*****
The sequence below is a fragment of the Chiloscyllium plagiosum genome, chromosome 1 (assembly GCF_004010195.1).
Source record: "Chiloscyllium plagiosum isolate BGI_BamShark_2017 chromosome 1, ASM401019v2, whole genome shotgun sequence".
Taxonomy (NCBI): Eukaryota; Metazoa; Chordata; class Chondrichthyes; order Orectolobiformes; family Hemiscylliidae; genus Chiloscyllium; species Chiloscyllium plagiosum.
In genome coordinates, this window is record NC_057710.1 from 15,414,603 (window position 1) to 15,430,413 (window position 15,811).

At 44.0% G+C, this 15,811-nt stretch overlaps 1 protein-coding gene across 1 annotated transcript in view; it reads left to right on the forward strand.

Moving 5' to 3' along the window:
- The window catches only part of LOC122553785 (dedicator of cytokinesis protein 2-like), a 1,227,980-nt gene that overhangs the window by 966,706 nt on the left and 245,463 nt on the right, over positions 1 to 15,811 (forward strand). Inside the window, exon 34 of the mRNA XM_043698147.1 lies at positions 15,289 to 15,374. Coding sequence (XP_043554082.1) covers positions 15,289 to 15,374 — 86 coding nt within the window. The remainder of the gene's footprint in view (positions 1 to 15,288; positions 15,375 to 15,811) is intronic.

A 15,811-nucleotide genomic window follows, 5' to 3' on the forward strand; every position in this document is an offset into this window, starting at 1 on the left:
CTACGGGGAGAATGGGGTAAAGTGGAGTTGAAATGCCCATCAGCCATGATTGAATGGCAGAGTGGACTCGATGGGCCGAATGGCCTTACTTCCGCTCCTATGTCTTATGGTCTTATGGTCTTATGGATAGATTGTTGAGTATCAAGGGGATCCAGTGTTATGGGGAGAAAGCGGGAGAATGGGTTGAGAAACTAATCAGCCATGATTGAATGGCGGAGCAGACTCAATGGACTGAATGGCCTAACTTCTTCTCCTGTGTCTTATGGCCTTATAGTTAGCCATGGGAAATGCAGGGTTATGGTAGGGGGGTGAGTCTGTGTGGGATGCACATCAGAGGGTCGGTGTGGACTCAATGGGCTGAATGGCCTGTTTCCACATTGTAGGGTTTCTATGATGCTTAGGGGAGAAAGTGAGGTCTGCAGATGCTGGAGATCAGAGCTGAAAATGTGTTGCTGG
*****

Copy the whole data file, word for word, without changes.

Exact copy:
The sequence below is a fragment of the Chiloscyllium plagiosum genome, chromosome 1 (assembly GCF_004010195.1).
Source record: "Chiloscyllium plagiosum isolate BGI_BamShark_2017 chromosome 1, ASM401019v2, whole genome shotgun sequence".
Taxonomy (NCBI): Eukaryota; Metazoa; Chordata; class Chondrichthyes; order Orectolobiformes; family Hemiscylliidae; genus Chiloscyllium; species Chiloscyllium plagiosum.
In genome coordinates, this window is record NC_057710.1 from 15,414,603 (window position 1) to 15,430,413 (window position 15,811).

At 44.0% G+C, this 15,811-nt stretch overlaps 1 protein-coding gene across 1 annotated transcript in view; it reads left to right on the forward strand.

Moving 5' to 3' along the window:
- The window catches only part of LOC122553785 (dedicator of cytokinesis protein 2-like), a 1,227,980-nt gene that overhangs the window by 966,706 nt on the left and 245,463 nt on the right, over positions 1 to 15,811 (forward strand). Inside the window, exon 34 of the mRNA XM_043698147.1 lies at positions 15,289 to 15,374. Coding sequence (XP_043554082.1) covers positions 15,289 to 15,374 — 86 coding nt within the window. The remainder of the gene's footprint in view (positions 1 to 15,288; positions 15,375 to 15,811) is intronic.

A 15,811-nucleotide genomic window follows, 5' to 3' on the forward strand; every position in this document is an offset into this window, starting at 1 on the left:
CTACGGGGAGAATGGGGTAAAGTGGAGTTGAAATGCCCATCAGCCATGATTGAATGGCAGAGTGGACTCGATGGGCCGAATGGCCTTACTTCCGCTCCTATGTCTTATGGTCTTATGGTCTTATGGATAGATTGTTGAGTATCAAGGGGATCCAGTGTTATGGGGAGAAAGCGGGAGAATGGGTTGAGAAACTAATCAGCCATGATTGAATGGCGGAGCAGACTCAATGGACTGAATGGCCTAACTTCTTCTCCTGTGTCTTATGGCCTTATAGTTAGCCATGGGAAATGCAGGGTTATGGTAGGGGGGTGAGTCTGTGTGGGATGCACATCAGAGGGTCGGTGTGGACTCAATGGGCTGAATGGCCTGTTTCCACATTGTAGGGTTTCTATGATGCTTAGGGGAGAAAGTGAGGTCTGCAGATGCTGGAGATCAGAGCTGAAAATGTGTTGCTGG